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The world's major art thefts

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(Globalpost/GlobalPost)

Major art thefts around the world over the past decade, as the trial of six Romanians accused of stealing seven masterpieces from a Dutch museum last October is set to open on Tuesday in Bucharest:

October 16, 2012: Seven masterpieces, including works by Picasso, Matisse, Monet and Gauguin, were stolen in a pre-dawn heist at Rotterdam's Kunsthal museum. Prosecutors say the paintings were worth 18 million euros ($24 million), although experts initially put their collective value at up to 100 million euros.

August 21, 2010: Van Gogh's "Poppy Flowers", worth $55 million, was stolen from Cairo's Mahmoud Khalil museum after it is cut out of its frame. It has yet to be found.

May 20, 2010: A lone thief stole works by Matisse, Picasso and three other modern masters from a Paris gallery as it emerged that an alarm was out of order at the time of the 100 million euro heist. The works are still missing.

February 10, 2008: Four paintings by Cezanne, Degas, Van Gogh and Monet valued at more than 112 million euros were stolen from a museum in Zurich, Switzerland. The Van Gogh and the Monet were later recovered; the other two have not been found.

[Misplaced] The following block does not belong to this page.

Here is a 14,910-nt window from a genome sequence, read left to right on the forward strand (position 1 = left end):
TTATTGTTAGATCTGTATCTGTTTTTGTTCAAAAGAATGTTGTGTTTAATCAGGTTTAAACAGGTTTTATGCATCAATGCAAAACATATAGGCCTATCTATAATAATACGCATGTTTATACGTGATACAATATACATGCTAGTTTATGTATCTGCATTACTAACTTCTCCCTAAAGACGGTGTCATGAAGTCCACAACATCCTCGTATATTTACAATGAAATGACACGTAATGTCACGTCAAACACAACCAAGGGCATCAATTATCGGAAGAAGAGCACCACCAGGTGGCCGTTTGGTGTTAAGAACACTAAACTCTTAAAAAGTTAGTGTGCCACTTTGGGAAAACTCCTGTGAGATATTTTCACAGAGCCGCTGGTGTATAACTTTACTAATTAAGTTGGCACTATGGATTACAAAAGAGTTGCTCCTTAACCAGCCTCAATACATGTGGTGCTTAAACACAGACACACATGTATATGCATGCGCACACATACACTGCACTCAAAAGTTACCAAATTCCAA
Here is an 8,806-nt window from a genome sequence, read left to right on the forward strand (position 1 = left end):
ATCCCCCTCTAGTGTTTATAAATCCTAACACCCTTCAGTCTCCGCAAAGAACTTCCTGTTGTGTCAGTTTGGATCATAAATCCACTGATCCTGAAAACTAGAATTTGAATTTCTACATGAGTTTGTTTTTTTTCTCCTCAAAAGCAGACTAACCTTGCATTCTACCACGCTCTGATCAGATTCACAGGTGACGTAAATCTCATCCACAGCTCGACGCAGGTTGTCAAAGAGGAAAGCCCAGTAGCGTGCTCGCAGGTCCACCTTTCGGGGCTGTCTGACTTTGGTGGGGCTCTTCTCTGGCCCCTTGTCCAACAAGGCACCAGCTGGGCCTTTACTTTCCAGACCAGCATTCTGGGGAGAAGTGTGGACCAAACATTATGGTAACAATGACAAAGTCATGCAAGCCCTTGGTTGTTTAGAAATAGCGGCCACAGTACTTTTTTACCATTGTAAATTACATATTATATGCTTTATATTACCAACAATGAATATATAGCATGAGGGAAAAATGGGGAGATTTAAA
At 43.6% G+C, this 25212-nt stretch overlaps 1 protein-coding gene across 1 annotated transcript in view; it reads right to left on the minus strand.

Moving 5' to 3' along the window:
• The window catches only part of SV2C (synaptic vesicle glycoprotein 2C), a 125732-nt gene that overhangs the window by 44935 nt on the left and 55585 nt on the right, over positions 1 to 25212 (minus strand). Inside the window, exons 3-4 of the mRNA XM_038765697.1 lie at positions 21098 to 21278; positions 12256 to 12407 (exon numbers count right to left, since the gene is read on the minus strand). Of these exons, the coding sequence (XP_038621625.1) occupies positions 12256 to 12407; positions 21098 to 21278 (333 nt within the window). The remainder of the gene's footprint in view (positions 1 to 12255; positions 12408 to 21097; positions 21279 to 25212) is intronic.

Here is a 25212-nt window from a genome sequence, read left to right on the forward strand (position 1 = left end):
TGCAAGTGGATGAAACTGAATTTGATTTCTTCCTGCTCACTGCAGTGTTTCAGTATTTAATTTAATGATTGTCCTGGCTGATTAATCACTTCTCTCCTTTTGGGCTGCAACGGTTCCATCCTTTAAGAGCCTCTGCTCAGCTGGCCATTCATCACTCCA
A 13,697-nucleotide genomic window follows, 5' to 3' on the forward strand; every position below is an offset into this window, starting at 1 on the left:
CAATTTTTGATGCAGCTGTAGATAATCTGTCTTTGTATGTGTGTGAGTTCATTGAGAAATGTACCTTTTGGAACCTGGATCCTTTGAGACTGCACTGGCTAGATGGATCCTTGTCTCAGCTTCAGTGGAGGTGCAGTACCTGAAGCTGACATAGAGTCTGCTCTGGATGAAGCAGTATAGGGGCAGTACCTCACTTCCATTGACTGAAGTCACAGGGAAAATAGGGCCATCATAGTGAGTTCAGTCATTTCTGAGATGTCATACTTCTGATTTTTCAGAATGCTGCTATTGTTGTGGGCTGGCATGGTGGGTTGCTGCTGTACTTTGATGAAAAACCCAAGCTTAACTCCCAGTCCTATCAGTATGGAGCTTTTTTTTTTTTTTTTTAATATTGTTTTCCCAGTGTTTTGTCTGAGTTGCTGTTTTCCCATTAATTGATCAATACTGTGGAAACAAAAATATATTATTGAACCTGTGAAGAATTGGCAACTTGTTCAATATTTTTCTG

August 5, 2007: Two Bruegels, a Sisley and a Monet, all considered priceless, were stolen from the Jules Cheret museum in Nice, France. They were recovered the following year. In December 2011, a French court convicted five men arrested in an FBI sting and sentenced them to between two and nine years.

February 25, 2006: Works by Salvador Dali, Picasso, Matisse and Monet, estimated at $54 million, were taken from the Chacara do Ceu museum during the annual carnival celebrations in Rio de Janeiro, Brazil. They have not been recovered.

August 22, 2004: Edvard Munch's masterpieces "The Scream" and "Madonna", valued at 80 million euros, were stolen from an Oslo museum. They were recovered damaged in 2006.

December 7, 2002: Two Van Goghs, valued at several million euros, were stolen from the Van Gogh museum in Amsterdam. The pieces have so far not been found.

In addition, in March 1990, 13 works of art were lifted from the Isabella Stewart Gardner Museum in Boston, including rare paintings by Rembrandt and Vermeer. The total value of the haul was estimated at a record $500 million. In March 2013 the authorities said they had identified the thieves, but that it was too late to prosecute as the statute of limitations had run out.

The most dramatic theft was probably that of Leonardo da Vinci's Mona Lisa, stolen from the Louvre in Paris on August 21, 1911. It was found in December 1913.

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http://www.globalpost.com/dispatch/news/afp/130811/the-worlds-major-art-thefts